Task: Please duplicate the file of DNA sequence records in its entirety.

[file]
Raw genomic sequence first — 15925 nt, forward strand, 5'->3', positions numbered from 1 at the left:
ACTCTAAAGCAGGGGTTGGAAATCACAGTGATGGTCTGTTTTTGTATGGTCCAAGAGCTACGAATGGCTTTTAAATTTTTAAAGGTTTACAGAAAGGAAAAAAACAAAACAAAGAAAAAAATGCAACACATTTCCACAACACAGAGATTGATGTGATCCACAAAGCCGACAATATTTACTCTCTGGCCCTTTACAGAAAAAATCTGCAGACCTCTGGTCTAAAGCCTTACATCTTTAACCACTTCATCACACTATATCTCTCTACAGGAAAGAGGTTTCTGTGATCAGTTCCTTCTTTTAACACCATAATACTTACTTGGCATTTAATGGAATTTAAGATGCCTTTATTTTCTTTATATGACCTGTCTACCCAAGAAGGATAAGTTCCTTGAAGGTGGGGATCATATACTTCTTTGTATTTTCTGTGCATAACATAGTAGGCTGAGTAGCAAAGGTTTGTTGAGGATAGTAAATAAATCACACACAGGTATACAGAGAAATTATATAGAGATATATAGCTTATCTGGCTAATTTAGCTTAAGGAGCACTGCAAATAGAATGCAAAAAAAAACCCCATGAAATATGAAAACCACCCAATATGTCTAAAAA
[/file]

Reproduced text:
Raw genomic sequence first — 15925 nt, forward strand, 5'->3', positions numbered from 1 at the left:
ACTCTAAAGCAGGGGTTGGAAATCACAGTGATGGTCTGTTTTTGTATGGTCCAAGAGCTACGAATGGCTTTTAAATTTTTAAAGGTTTACAGAAAGGAAAAAAACAAAACAAAGAAAAAAATGCAACACATTTCCACAACACAGAGATTGATGTGATCCACAAAGCCGACAATATTTACTCTCTGGCCCTTTACAGAAAAAATCTGCAGACCTCTGGTCTAAAGCCTTACATCTTTAACCACTTCATCACACTATATCTCTCTACAGGAAAGAGGTTTCTGTGATCAGTTCCTTCTTTTAACACCATAATACTTACTTGGCATTTAATGGAATTTAAGATGCCTTTATTTTCTTTATATGACCTGTCTACCCAAGAAGGATAAGTTCCTTGAAGGTGGGGATCATATACTTCTTTGTATTTTCTGTGCATAACATAGTAGGCTGAGTAGCAAAGGTTTGTTGAGGATAGTAAATAAATCACACACAGGTATACAGAGAAATTATATAGAGATATATAGCTTATCTGGCTAATTTAGCTTAAGGAGCACTGCAAATAGAATGCAAAAAAAAACCCCATGAAATATGAAAACCACCCAATATGTCTAAAAA